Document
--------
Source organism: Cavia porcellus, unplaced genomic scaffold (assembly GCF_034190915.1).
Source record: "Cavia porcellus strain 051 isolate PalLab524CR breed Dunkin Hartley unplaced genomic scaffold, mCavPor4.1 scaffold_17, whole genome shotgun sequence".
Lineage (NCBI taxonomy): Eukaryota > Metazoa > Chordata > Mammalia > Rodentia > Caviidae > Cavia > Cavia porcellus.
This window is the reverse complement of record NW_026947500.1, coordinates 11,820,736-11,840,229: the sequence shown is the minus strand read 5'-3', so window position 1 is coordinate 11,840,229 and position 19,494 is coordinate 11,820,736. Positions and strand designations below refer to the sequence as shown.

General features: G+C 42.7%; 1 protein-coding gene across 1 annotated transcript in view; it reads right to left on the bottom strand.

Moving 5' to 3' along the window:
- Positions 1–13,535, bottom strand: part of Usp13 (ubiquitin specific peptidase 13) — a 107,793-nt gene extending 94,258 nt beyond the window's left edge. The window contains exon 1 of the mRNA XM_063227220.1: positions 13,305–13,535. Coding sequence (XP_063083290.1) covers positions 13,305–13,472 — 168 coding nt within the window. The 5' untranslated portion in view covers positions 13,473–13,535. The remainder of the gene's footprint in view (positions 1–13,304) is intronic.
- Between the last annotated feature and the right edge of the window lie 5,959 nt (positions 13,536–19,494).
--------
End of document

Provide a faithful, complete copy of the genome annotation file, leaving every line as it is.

Source organism: Cavia porcellus, unplaced genomic scaffold (assembly GCF_034190915.1).
Source record: "Cavia porcellus strain 051 isolate PalLab524CR breed Dunkin Hartley unplaced genomic scaffold, mCavPor4.1 scaffold_17, whole genome shotgun sequence".
Lineage (NCBI taxonomy): Eukaryota > Metazoa > Chordata > Mammalia > Rodentia > Caviidae > Cavia > Cavia porcellus.
This window is the reverse complement of record NW_026947500.1, coordinates 11,820,736-11,840,229: the sequence shown is the minus strand read 5'-3', so window position 1 is coordinate 11,840,229 and position 19,494 is coordinate 11,820,736. Positions and strand designations below refer to the sequence as shown.

General features: G+C 42.7%; 1 protein-coding gene across 1 annotated transcript in view; it reads right to left on the bottom strand.

Moving 5' to 3' along the window:
- Positions 1–13,535, bottom strand: part of Usp13 (ubiquitin specific peptidase 13) — a 107,793-nt gene extending 94,258 nt beyond the window's left edge. The window contains exon 1 of the mRNA XM_063227220.1: positions 13,305–13,535. Coding sequence (XP_063083290.1) covers positions 13,305–13,472 — 168 coding nt within the window. The 5' untranslated portion in view covers positions 13,473–13,535. The remainder of the gene's footprint in view (positions 1–13,304) is intronic.
- Between the last annotated feature and the right edge of the window lie 5,959 nt (positions 13,536–19,494).